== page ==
April 30th: Owner shows up again, this time with an insurance adjuster, who takes photos of the roof and the interior of my apartment. Could a fix be coming soon?

Month of May . . . nothing, nothing, nothing . . .

May 29th: Hallelujah! There are roofers! They're making a TON of noise, and making me think they're going to drop equipment through our ceiling, but hey, it's finally getting fixed after two months, so I'll put up with it cheerfully.

May 30th: 1 a.m. Someone comes banging on our door, and since they're not stopping and banging on all the neighbor's doors, as well, we figure we should actually answer it. We're told to evacuate the building because the roof is now smoking, and has been, it seems, for several hours. There's no fire that we can see, but there's definitely smoke, even though we couldn't smell it from inside. A neighbor's brother goes up and see a big smoldering patch in about the middle of the roof (finally, a part of the roof that isn't directly over our apartment, i kind of think to myself). Three or four fire trucks show up, they hose it down, try getting information from us about our owner/manager, the roofing company, etc. Several other neighbors come out, thanks to all the bright, flashing lights. After about 45 minutes, we're allowed to go back inside, but now we're wide awake. Glen and I try to make ourselves tired by watching the last hour of Pride and Prejudice, and subsequently go to sleep at about 3, but it still takes me a while to actually drift off.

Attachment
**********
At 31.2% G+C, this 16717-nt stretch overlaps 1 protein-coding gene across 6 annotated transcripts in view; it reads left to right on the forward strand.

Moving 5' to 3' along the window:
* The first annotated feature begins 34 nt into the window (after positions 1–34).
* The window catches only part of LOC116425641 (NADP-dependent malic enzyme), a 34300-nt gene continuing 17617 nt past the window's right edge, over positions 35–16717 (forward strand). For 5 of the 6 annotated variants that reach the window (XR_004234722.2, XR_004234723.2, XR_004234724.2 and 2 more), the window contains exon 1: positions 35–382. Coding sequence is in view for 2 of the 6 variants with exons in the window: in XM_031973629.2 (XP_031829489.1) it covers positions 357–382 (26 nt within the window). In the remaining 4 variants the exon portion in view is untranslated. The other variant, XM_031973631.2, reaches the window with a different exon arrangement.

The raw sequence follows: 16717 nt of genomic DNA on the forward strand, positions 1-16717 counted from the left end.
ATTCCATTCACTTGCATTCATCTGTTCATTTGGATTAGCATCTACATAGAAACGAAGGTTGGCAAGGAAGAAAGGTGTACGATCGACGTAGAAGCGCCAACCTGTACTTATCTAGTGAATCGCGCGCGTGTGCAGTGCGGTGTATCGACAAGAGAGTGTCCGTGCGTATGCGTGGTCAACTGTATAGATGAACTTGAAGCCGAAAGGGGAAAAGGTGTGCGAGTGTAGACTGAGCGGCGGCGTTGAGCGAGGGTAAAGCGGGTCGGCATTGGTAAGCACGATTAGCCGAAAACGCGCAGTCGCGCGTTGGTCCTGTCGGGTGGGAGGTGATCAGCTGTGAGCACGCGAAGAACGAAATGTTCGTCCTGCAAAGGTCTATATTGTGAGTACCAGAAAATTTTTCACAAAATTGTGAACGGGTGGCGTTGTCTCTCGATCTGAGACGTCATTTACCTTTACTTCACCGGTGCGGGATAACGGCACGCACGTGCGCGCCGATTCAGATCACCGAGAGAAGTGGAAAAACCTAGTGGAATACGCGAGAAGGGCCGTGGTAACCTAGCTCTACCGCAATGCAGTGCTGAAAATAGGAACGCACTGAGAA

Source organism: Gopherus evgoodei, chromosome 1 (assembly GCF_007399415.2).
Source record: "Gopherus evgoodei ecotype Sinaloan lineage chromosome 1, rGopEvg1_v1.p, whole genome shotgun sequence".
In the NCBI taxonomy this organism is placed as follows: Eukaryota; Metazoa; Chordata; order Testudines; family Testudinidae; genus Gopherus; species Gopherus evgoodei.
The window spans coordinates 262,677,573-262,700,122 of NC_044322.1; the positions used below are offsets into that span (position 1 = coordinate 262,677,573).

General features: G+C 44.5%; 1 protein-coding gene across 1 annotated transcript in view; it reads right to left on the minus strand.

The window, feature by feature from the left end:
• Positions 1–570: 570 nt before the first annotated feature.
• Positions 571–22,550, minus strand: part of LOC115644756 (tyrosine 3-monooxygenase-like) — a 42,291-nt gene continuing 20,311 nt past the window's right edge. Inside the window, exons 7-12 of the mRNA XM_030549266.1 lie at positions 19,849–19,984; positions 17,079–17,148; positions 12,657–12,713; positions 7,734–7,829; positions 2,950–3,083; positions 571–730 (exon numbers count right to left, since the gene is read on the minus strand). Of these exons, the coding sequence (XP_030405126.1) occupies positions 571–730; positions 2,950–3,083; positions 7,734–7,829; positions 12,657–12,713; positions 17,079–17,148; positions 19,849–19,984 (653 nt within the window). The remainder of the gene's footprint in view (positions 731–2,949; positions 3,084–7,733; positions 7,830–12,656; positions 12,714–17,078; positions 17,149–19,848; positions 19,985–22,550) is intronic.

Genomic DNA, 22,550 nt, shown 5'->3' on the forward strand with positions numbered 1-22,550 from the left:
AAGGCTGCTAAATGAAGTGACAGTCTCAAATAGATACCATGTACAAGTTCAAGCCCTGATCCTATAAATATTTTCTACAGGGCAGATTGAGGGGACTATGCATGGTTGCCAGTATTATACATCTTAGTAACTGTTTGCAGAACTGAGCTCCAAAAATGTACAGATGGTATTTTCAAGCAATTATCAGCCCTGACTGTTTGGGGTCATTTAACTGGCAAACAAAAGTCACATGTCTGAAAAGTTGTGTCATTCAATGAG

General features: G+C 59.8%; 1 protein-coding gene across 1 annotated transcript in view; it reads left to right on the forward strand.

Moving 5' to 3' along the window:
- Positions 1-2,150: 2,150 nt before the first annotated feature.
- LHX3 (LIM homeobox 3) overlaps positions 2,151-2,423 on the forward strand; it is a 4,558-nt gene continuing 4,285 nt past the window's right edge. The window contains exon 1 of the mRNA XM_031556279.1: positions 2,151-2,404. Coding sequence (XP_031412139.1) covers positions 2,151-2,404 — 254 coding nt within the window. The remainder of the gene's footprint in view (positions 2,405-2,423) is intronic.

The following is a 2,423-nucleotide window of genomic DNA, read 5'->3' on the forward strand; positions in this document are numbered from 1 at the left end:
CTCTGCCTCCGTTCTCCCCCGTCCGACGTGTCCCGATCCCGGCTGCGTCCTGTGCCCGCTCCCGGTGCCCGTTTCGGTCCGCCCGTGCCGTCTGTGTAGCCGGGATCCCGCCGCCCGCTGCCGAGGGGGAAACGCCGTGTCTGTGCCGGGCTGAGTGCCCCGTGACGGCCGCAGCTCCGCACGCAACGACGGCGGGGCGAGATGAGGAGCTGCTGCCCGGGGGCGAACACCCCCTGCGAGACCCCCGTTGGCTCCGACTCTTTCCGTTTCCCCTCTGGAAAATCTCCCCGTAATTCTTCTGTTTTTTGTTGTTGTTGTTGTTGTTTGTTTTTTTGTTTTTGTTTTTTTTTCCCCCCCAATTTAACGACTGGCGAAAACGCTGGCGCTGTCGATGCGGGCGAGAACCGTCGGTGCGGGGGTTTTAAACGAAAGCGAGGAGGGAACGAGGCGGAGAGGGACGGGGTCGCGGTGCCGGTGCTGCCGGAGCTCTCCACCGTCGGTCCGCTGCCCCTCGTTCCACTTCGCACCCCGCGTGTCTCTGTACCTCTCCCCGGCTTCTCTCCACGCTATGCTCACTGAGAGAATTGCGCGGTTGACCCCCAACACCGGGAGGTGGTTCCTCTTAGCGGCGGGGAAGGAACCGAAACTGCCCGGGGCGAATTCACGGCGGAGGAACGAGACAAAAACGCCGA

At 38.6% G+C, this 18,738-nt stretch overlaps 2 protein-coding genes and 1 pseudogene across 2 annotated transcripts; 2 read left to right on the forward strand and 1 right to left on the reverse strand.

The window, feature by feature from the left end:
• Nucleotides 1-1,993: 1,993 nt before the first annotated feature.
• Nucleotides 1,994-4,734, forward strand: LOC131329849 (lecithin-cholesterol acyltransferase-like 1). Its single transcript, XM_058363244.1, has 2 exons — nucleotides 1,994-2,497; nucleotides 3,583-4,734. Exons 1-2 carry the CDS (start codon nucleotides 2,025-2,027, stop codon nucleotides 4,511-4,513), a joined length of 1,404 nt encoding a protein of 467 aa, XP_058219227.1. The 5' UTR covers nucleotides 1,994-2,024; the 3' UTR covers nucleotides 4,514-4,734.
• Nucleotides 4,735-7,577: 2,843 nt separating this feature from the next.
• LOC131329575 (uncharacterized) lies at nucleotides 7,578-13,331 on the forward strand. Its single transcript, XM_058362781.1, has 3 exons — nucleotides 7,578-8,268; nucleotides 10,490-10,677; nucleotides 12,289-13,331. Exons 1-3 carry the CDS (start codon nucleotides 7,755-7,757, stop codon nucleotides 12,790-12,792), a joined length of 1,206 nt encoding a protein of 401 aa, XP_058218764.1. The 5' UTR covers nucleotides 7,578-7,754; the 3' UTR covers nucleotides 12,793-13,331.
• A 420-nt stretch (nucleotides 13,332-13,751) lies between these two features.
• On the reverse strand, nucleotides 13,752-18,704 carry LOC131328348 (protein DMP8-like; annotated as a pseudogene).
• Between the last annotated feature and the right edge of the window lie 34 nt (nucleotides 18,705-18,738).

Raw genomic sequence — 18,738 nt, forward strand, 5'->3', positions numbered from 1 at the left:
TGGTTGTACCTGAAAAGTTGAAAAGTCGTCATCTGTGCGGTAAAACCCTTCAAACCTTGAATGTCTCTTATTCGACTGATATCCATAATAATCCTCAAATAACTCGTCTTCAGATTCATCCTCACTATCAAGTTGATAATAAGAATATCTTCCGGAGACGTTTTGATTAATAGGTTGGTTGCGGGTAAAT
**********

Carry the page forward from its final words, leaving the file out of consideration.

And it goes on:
The roofers show up at about 7 a.m., not having a clue about what went down last night, but one of our neighbors goes out and informs them, in case the black patch on the roof doesn't clue them in. I see two of them exit their truck, smoking. And I think, if that's why our roof was smoking last night, they're dead meat. In the end, we never hear about the real reasons behind what happened, since they were already fixing the roof and so they just replace that portion, anyway. But the rest of the week that they're working, I'm a little more resentful each time they crash around up there.

June 1st: The roof is finished.

So concludes the Roof Saga. Would that it were shorter . . . or non-existent.


"Frisbeetarianism is the belief that when you die, your soul goes up on the roof and gets stuck." -George Carlin